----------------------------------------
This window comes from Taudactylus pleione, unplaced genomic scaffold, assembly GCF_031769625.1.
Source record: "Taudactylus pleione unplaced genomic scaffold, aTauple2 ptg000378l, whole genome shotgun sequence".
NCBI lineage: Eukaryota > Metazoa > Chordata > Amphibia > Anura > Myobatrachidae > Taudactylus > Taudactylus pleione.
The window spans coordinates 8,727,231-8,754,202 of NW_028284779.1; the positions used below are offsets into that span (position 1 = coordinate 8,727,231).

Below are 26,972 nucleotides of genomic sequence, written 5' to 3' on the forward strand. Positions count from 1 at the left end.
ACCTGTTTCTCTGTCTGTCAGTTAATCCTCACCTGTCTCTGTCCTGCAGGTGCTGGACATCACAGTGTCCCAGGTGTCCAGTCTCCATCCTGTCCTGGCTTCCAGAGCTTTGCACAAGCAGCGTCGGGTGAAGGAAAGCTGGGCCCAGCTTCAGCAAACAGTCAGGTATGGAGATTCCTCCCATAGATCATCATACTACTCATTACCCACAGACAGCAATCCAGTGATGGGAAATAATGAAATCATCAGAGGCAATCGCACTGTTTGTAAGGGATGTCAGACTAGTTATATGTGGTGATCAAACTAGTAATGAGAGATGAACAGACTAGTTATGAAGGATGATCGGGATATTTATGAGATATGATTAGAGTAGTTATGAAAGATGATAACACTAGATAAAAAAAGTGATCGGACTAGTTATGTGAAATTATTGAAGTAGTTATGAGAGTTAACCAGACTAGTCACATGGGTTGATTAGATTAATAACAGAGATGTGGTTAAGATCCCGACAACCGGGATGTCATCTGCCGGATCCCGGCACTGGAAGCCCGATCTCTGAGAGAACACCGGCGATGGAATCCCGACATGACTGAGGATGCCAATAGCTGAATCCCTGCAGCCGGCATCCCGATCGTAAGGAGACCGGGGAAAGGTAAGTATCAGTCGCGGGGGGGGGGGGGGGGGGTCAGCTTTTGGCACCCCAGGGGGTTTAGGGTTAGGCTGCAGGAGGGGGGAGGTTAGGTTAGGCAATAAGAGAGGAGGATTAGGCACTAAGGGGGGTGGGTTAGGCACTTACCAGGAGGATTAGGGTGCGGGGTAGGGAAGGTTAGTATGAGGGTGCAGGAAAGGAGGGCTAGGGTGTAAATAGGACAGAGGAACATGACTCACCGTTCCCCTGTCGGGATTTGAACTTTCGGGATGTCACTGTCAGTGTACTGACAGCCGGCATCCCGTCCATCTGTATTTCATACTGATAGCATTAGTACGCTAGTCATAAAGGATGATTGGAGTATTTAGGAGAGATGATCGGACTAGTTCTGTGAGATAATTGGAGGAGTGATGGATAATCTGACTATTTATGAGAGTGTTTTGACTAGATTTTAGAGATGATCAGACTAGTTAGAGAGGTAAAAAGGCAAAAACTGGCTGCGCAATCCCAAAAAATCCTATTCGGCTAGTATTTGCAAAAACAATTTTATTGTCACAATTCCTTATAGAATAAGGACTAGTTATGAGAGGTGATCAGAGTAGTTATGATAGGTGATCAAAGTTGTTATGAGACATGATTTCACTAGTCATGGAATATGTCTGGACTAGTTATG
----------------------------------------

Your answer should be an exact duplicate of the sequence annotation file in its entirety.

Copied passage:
This window comes from Taudactylus pleione, unplaced genomic scaffold, assembly GCF_031769625.1.
Source record: "Taudactylus pleione unplaced genomic scaffold, aTauple2 ptg000378l, whole genome shotgun sequence".
NCBI lineage: Eukaryota > Metazoa > Chordata > Amphibia > Anura > Myobatrachidae > Taudactylus > Taudactylus pleione.
The window spans coordinates 8,727,231-8,754,202 of NW_028284779.1; the positions used below are offsets into that span (position 1 = coordinate 8,727,231).

Below are 26,972 nucleotides of genomic sequence, written 5' to 3' on the forward strand. Positions count from 1 at the left end.
ACCTGTTTCTCTGTCTGTCAGTTAATCCTCACCTGTCTCTGTCCTGCAGGTGCTGGACATCACAGTGTCCCAGGTGTCCAGTCTCCATCCTGTCCTGGCTTCCAGAGCTTTGCACAAGCAGCGTCGGGTGAAGGAAAGCTGGGCCCAGCTTCAGCAAACAGTCAGGTATGGAGATTCCTCCCATAGATCATCATACTACTCATTACCCACAGACAGCAATCCAGTGATGGGAAATAATGAAATCATCAGAGGCAATCGCACTGTTTGTAAGGGATGTCAGACTAGTTATATGTGGTGATCAAACTAGTAATGAGAGATGAACAGACTAGTTATGAAGGATGATCGGGATATTTATGAGATATGATTAGAGTAGTTATGAAAGATGATAACACTAGATAAAAAAAGTGATCGGACTAGTTATGTGAAATTATTGAAGTAGTTATGAGAGTTAACCAGACTAGTCACATGGGTTGATTAGATTAATAACAGAGATGTGGTTAAGATCCCGACAACCGGGATGTCATCTGCCGGATCCCGGCACTGGAAGCCCGATCTCTGAGAGAACACCGGCGATGGAATCCCGACATGACTGAGGATGCCAATAGCTGAATCCCTGCAGCCGGCATCCCGATCGTAAGGAGACCGGGGAAAGGTAAGTATCAGTCGCGGGGGGGGGGGGGGGGGGTCAGCTTTTGGCACCCCAGGGGGTTTAGGGTTAGGCTGCAGGAGGGGGGAGGTTAGGTTAGGCAATAAGAGAGGAGGATTAGGCACTAAGGGGGGTGGGTTAGGCACTTACCAGGAGGATTAGGGTGCGGGGTAGGGAAGGTTAGTATGAGGGTGCAGGAAAGGAGGGCTAGGGTGTAAATAGGACAGAGGAACATGACTCACCGTTCCCCTGTCGGGATTTGAACTTTCGGGATGTCACTGTCAGTGTACTGACAGCCGGCATCCCGTCCATCTGTATTTCATACTGATAGCATTAGTACGCTAGTCATAAAGGATGATTGGAGTATTTAGGAGAGATGATCGGACTAGTTCTGTGAGATAATTGGAGGAGTGATGGATAATCTGACTATTTATGAGAGTGTTTTGACTAGATTTTAGAGATGATCAGACTAGTTAGAGAGGTAAAAAGGCAAAAACTGGCTGCGCAATCCCAAAAAATCCTATTCGGCTAGTATTTGCAAAAACAATTTTATTGTCACAATTCCTTATAGAATAAGGACTAGTTATGAGAGGTGATCAGAGTAGTTATGATAGGTGATCAAAGTTGTTATGAGACATGATTTCACTAGTCATGGAATATGTCTGGACTAGTTATG